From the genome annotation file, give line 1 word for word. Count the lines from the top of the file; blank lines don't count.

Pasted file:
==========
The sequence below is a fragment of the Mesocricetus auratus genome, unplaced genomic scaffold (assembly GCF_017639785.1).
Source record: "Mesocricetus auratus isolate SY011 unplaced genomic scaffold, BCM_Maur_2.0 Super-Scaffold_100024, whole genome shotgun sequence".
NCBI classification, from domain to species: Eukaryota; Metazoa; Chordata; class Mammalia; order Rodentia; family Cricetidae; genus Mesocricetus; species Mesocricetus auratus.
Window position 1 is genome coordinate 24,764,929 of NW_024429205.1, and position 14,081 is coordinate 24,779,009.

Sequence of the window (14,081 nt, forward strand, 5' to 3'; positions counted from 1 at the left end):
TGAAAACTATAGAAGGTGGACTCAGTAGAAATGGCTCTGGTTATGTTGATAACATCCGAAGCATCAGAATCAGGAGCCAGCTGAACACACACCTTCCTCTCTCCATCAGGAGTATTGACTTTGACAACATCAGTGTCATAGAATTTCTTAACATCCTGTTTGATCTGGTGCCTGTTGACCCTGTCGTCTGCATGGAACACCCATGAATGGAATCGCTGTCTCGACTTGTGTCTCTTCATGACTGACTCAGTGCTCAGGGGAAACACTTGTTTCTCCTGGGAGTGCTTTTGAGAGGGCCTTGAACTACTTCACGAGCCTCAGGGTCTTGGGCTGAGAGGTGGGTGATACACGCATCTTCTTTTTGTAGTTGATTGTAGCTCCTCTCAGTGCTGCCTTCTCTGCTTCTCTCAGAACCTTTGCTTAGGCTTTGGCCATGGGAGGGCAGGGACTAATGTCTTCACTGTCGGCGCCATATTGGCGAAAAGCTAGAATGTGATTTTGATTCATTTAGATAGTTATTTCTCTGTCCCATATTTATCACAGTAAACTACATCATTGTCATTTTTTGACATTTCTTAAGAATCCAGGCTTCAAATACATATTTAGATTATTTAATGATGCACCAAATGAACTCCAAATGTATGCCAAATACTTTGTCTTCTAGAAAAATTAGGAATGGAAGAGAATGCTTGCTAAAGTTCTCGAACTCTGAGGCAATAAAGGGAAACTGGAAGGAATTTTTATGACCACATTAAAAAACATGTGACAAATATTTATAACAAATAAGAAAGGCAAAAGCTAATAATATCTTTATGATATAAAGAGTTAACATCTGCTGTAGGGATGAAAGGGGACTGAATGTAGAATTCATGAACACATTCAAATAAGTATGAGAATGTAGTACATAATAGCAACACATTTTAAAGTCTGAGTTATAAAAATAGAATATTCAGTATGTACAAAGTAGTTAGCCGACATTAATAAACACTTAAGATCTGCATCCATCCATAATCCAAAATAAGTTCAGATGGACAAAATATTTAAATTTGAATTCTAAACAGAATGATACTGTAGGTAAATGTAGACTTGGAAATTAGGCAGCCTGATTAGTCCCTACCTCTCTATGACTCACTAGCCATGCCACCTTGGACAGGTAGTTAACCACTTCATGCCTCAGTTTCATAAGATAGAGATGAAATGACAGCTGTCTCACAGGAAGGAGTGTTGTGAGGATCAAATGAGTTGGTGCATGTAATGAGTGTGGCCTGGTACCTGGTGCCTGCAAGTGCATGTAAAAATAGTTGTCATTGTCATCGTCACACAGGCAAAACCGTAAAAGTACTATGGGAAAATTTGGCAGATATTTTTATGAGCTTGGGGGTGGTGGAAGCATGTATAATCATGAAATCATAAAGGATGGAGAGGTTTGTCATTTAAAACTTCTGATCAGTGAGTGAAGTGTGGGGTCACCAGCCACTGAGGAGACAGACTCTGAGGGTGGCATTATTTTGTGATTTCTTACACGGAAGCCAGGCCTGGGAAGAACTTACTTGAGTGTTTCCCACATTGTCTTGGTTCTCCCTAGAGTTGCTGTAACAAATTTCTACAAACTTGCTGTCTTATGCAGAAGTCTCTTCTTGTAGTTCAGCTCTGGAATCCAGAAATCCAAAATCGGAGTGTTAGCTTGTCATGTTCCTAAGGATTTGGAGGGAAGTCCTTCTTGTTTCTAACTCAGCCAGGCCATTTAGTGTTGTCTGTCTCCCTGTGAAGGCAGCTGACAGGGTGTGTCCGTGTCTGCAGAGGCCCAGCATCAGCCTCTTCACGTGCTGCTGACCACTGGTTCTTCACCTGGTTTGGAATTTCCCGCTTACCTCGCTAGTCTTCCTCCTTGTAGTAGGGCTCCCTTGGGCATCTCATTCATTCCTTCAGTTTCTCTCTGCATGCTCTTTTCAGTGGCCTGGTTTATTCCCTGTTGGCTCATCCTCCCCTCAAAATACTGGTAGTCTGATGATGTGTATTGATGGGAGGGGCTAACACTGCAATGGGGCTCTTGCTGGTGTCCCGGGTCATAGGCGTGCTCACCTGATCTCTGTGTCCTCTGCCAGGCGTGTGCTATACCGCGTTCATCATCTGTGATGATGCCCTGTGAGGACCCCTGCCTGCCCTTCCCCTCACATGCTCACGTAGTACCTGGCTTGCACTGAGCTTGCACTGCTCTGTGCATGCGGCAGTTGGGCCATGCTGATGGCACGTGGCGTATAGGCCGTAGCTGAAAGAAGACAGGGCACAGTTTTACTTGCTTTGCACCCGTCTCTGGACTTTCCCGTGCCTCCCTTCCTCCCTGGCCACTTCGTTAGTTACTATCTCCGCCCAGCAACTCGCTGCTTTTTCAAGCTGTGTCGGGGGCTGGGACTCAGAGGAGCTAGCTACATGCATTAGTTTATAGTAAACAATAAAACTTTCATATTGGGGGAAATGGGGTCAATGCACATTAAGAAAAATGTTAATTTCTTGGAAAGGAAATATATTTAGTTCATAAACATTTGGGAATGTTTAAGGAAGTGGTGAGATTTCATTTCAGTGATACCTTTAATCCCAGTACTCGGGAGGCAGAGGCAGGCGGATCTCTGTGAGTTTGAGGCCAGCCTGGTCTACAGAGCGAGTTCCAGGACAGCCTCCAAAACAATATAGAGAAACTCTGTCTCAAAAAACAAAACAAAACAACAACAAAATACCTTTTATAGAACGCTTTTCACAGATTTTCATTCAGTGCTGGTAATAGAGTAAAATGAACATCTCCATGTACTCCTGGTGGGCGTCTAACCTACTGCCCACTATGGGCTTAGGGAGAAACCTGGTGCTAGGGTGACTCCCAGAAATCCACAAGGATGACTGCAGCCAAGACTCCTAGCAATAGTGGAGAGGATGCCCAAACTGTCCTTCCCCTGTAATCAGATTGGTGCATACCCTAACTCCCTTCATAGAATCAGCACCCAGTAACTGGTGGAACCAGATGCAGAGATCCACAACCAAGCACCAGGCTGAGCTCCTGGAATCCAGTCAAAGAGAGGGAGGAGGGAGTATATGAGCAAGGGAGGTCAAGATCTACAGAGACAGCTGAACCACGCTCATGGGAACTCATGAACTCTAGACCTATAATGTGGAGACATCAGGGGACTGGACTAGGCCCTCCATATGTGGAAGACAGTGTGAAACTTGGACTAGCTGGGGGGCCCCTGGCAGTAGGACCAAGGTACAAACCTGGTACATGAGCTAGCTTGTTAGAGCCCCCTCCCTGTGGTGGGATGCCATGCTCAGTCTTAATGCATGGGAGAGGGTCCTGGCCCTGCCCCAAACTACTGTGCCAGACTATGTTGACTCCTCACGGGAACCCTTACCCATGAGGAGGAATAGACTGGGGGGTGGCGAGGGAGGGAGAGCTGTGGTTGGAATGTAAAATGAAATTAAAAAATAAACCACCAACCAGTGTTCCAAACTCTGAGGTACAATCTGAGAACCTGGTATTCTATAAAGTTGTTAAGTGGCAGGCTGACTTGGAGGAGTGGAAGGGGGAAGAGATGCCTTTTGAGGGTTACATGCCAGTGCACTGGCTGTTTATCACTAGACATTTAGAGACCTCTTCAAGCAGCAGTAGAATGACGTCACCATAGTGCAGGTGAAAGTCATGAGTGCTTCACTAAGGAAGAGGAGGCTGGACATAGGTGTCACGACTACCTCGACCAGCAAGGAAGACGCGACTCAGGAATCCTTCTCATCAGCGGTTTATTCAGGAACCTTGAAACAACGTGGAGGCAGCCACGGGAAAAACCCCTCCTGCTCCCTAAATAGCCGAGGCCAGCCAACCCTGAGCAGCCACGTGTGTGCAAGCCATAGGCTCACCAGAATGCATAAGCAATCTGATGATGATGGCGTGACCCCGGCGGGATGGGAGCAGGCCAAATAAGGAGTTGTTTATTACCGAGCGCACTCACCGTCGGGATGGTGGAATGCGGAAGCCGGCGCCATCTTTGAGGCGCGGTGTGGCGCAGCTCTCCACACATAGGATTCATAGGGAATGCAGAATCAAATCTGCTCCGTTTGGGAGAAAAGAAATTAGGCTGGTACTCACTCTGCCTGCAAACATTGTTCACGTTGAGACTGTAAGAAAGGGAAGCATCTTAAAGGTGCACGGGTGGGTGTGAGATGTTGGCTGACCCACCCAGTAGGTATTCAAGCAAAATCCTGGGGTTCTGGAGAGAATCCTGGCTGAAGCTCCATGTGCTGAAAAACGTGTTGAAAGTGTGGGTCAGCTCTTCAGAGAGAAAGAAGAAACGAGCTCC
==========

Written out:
The sequence below is a fragment of the Mesocricetus auratus genome, unplaced genomic scaffold (assembly GCF_017639785.1).